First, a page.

A person convicted of a drug crime with a mandatory minimum is eligible for the safety valve--and thus freed from the mandatory minimum--if, among other requirements, he did not "possess a firearm or other dangerous weapon. . . in connection with the offense." 18 U.S.C. § 3553(f). In United States v. Hodgkiss, the Eighth Circuit held that “the offense” strictly means the offense of conviction, and does not include relevant conduct. In Hodgkiss, the defendant pleaded guilty to a drug-trafficking offense in April 2018 that did not involve a gun, and also pleaded to possessing a weapon during a different drug-trafficking offense two months later. The court held that the defendant did not possess the gun in connection with the April 2018 drug-trafficking offense he was convicted of, even if both episodes were part of the same relevant conduct for sentencing guideline purposes.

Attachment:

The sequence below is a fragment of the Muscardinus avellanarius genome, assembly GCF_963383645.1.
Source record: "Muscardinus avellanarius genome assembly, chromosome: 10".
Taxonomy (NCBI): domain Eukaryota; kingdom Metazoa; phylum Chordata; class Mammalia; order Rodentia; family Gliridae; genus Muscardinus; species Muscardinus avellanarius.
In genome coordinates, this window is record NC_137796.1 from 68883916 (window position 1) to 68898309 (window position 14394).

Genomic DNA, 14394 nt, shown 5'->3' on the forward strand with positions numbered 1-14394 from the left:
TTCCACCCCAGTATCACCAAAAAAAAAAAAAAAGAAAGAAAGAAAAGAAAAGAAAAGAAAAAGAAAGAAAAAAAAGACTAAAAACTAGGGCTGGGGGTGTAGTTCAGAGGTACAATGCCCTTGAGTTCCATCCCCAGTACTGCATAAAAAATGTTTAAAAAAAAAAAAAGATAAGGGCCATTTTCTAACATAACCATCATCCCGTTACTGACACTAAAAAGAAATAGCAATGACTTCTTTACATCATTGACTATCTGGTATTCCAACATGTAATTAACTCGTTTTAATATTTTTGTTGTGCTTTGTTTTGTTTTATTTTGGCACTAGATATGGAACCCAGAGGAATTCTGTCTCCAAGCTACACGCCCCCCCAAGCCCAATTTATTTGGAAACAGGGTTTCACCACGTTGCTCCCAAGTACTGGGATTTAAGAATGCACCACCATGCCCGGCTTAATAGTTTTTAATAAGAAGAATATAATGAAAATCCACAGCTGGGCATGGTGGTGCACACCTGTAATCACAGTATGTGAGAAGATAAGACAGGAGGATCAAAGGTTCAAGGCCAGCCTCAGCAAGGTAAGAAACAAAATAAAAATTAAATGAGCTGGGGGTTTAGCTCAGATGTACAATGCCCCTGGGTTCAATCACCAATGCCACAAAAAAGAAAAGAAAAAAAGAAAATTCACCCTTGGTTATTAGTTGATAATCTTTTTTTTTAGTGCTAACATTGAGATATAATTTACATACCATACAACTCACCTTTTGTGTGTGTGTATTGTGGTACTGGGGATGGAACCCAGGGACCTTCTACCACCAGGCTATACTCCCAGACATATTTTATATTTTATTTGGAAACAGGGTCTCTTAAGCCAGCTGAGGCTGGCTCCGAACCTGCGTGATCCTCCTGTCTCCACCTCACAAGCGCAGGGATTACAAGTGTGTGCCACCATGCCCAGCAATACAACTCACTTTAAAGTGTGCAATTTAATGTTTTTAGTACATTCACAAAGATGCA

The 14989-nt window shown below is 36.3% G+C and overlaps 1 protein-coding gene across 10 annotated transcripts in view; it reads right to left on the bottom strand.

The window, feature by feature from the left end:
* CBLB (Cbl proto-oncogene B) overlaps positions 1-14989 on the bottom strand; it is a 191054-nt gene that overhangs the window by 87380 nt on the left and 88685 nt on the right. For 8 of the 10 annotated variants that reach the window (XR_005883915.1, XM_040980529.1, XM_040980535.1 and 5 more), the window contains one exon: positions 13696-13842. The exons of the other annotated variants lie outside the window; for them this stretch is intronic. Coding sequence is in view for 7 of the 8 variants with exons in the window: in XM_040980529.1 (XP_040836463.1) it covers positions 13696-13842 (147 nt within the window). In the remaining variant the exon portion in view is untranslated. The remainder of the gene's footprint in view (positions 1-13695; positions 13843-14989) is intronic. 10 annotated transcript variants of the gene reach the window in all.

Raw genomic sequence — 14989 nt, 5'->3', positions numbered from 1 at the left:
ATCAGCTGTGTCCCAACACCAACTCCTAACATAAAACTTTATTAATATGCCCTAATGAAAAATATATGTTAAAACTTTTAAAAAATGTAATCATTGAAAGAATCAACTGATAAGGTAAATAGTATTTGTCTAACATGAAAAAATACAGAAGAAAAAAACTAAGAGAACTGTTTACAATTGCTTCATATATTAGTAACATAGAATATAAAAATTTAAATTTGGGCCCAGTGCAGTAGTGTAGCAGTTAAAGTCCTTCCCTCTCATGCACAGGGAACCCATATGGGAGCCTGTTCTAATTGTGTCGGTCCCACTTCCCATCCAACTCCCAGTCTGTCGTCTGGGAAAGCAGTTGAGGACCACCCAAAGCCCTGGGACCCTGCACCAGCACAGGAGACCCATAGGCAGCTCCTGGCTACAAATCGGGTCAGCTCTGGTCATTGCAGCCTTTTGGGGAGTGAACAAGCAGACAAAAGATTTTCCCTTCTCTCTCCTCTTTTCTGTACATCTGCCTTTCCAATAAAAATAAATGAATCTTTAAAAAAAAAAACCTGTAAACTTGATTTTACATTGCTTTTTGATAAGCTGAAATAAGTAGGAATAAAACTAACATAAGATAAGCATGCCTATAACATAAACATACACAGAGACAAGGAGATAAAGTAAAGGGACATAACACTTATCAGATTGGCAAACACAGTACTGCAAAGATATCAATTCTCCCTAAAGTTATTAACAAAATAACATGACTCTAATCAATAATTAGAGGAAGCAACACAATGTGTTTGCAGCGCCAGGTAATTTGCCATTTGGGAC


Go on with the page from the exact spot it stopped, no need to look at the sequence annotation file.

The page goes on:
Although it doesn't appear that the Tenth Circuit has addressed this statutory-interpretation question directly, this holding is consistent with what the Tenth Circuit has said. For example, in United States v. Hargrove, 911 F.3d 1306, 1328 (10th Cir. 2019), the court emphasized that for the safety-valve requirements, possession of a weapon does not include a codefendant's weapon, and means an "active possession whereby there is a close connection linking the individual defendant, the weapon and the offense.”